Plumber without portfolio: Joe “types without a clue”

Plumber: n. a person who installs and fixes toilets, and should have stuck to his day job

Portfolio: n. a selection of a person’s work (papers, artwork) compiled over a period of time and used for assessing performance or progress

Joe the Plumber (an unattractive adjunct to the McCain campaign second only in repugnancy to Sarah Palin) has written a book. Or typed it. (Or had someone else type it for him…).

Timothy Egan wrote a hilarious and angry commentary on it, “Typing without a Clue,” in yesterday’s NY Times. It’s worth reading the whole thing, but here are a couple of tidbits:

The unlicensed pipe fitter known as Joe the Plumber is out with a book this month, just as the last seconds on his 15 minutes are slipping away. I have a question for Joe: Do you want me to fix your leaky toilet?

I didn’t think so. And I don’t want you writing books. Not when too many good novelists remain unpublished. Not when too many extraordinary histories remain unread. Not when too many riveting memoirs are kicked back at authors after 10 years of toil. Not when voices in Iran, North Korea or China struggle to get past a censor’s gate.

Joe, a k a Samuel J. Wurzelbacher, was no good as a citizen, having failed to pay his full share of taxes, no good as a plumber, not being fully credentialed, and not even any good as a faux American icon. Who could forget poor John McCain at his most befuddled, calling out for his working-class surrogate on a day when Joe stiffed him.

With a résumé full of failure, he now thinks he can join the profession of Mark Twain, George Orwell and Joan Didion.

Joe is evidently not in line to be the 100th monkey.

Egan goes on to bemoan the hard life of real writers and the sorry state of the publishing industry.

The idea that someone who stumbled into a sound bite can be published, and charge $24.95 for said words, makes so many real writers think the world is unfair.

On the other hand, plumbing is a career path that never goes out of fashion. “After the deluge,” says my ex-, who has plumbing skills, “they’ll still need plumbers.”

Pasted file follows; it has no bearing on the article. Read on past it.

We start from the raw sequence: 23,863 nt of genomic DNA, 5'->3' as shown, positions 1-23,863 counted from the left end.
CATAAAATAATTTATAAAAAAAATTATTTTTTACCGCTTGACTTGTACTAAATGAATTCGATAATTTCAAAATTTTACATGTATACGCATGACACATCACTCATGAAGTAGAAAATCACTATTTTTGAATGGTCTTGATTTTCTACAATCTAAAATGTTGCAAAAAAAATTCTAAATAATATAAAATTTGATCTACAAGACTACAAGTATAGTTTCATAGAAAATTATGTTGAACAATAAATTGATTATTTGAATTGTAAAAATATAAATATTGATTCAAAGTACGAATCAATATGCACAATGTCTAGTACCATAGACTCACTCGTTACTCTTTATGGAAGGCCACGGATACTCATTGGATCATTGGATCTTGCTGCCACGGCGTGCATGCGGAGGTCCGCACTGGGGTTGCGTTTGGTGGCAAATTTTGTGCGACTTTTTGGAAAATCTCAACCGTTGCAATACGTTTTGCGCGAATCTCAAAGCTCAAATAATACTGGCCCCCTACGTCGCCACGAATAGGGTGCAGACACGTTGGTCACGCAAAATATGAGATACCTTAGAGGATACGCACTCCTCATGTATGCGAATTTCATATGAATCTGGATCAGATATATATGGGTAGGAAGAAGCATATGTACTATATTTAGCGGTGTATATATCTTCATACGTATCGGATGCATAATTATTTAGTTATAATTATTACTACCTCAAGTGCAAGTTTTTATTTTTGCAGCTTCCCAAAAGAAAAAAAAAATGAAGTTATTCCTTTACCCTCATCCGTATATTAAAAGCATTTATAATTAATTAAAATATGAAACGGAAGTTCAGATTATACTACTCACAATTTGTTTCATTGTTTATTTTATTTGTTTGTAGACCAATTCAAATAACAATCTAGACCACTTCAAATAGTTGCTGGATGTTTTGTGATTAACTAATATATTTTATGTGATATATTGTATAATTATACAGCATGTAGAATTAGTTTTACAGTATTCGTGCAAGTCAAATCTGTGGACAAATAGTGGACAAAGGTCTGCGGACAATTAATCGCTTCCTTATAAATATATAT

3 responses to “Plumber without portfolio: Joe “types without a clue”

  1. I gave up all hope of honesty and integrity in the printing profession and the wisdom of the general reading public when I came across two books by Sylvia Browne in my local libraries. Books of revelations provided to her by her spirit guide. And presented as non-fiction.
    I wonder if any profits Joe makes will be immediately applied to his back taxes: or purchase of a plumber’s license.

  2. The original essay brought a quick response from another writer, novelist Jean Shields of Portland:

    “That Joe the Plumber or Sarah Palin can express their ideas is precisely what differentiates us from North Korea. The response to censorship is not elitism. It is an attitude that says, Publish it all. Let the reader decide.

    Nor is the test of time a reliable test. Not every book needs to be a lasting masterpiece. There is a place for the beach read, the pundit du jour, the 15 minutes of fluff.

    Publishing is a business. Not a very profitable one, but a business nonetheless. And the reality is that the so-called big books make it possible for publishers to bring out the more literary titles Mr. Egan commends.

    While that’s a boon for me as a writer, more to the point, the diversity is good for readers. So should Joe and Sarah go for it? You betcha.”

  3. And another letter to the editor from Morgan Huse of NYC:

    “Although it’s unlikely I’ll be reading anything by Joe the Plumber or Sarah Palin, it’s hard to feel sympathetic for Timothy Egan.

    So he’s upset that his profession is being overrun by poor practitioners. Take a number and get in line.

    Sadly, writing is not the only profession threatened by mediocrity, and it’s far from the most consequential.

    For example, we’ve all had to deal with the results of a woefully unqualified president for the last eight years. It’s cost the country a lot more than $24.95.”